Sanctions and diplomacy may yet persuade Iran to give up its nuclear program, as its leaders have shown a rational “cost-benefit approach” in their calculations, senior US intelligence officials said.
The officials suggested on Tuesday that military conflict with Iran was not inevitable, despite soaring tensions with Tehran and a war of nerves over the Strait of Hormuz, a key oil trade choke point.
“We judge Iran’s nuclear decision-making is guided by a cost-benefit approach, which offers the international community opportunities to influence Tehran,” National Intelligence Director James Clapper told the US Senate Select Committee on Intelligence.
“Iranian leaders undoubtedly consider Iran’s security, prestige, and influence, as well as the international political and security environment, when making decisions about its nuclear program,” he said.
He said economic sanctions were taking a toll and described a worsening rift between Iran’s Supreme Leader Ali Khamenei and Iranian President Mahmoud Ahmadinejad.
The overriding goal of Iran’s leaders remained “regime survival,” and it was too early to say how economic strains triggered by tougher sanctions would affect their decisions, CIA Director David Petraeus told the same hearing.
With a run on the Iranian currency, inflationary pressures and unemployment, the sanctions were “biting” more now than ever before, Petraeus said.
“I think what we have to see now is how does that play out. What is the level of popular discontent inside Iran? Does that influence the strategic decision-making of the supreme leader and the regime?” he said.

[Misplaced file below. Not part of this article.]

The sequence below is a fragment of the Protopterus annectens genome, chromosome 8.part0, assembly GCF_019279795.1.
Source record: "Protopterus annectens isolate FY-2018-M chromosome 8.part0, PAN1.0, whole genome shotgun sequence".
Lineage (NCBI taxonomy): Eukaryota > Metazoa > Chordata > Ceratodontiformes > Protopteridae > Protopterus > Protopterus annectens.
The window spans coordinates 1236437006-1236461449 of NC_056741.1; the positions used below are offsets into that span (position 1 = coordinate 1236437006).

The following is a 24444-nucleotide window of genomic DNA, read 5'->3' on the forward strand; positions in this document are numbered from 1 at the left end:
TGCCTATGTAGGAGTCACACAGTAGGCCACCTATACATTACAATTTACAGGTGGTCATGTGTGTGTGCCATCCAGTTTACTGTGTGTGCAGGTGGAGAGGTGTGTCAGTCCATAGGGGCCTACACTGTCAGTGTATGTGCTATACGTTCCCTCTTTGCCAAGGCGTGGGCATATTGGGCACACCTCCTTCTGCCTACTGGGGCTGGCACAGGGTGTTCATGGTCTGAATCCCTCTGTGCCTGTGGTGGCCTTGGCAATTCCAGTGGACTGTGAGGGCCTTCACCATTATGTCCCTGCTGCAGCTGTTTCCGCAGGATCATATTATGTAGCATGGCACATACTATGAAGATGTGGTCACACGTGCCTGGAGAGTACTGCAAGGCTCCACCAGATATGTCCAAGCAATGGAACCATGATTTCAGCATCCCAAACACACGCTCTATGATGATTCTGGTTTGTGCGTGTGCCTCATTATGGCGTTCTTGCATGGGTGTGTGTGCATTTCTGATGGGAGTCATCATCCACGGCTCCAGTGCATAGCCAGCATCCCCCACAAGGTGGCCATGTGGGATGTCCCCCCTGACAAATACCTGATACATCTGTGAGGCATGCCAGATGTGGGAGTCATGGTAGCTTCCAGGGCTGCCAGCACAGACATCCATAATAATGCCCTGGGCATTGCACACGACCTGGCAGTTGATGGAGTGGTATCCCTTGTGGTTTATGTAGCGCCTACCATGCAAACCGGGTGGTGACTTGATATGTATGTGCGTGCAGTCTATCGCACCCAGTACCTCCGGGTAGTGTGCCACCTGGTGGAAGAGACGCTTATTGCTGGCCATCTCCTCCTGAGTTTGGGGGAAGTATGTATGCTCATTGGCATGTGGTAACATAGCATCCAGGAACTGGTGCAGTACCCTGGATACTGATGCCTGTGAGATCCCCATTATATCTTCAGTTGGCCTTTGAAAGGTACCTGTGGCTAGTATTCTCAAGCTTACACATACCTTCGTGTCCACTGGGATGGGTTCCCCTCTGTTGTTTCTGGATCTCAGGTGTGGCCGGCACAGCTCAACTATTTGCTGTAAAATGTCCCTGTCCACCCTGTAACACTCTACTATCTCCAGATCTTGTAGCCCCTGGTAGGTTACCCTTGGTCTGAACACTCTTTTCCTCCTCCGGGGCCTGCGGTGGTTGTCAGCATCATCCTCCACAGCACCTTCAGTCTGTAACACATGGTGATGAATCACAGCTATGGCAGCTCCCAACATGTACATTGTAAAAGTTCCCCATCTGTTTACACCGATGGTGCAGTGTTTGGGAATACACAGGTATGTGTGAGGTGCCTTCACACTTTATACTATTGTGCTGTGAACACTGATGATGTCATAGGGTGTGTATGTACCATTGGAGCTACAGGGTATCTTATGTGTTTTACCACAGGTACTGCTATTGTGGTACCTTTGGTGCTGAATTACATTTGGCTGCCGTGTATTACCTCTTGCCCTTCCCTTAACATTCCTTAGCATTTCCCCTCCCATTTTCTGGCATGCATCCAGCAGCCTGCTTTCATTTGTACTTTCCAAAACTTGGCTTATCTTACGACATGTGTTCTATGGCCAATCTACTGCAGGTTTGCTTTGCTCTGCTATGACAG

The comments by senior intelligence officials echoed US President Barack Obama’s assessment in his State of the Union address last week, when he said “a peaceful resolution” remains possible with Iran.
Meanwhile, the head of the intelligence committee, US Senator Dianne Feinstein, revealed that Israel’s spy chief Tamir Pardo had visited Washington last week, amid speculation over a possible Israeli strike on Iran’s nuclear facilities.
Such trips are usually secret, but Feinstein mentioned Pardo’s visit at the televised hearing as she discussed how Israel views Iran’s nuclear ambitions.
When asked by Feinstein about the likelihood of preemptive Israeli military action, Clapper said he would prefer to answer in a closed-door session, but said sanctions might force Iran to change course.
“Our hope is that the sanctions ... will have the effect of inducing a change in Iranian policy toward their apparent pursuit of a nuclear capability,” he said. “Obviously, this is a very sensitive issue right now.”
The US intelligence chiefs made clear their view of Iran’s nuclear program had not changed since an assessment last year by all 16 spy agencies that concluded Iran’s leaders are divided over whether to build nuclear weapons and have yet to take a decision to press ahead.
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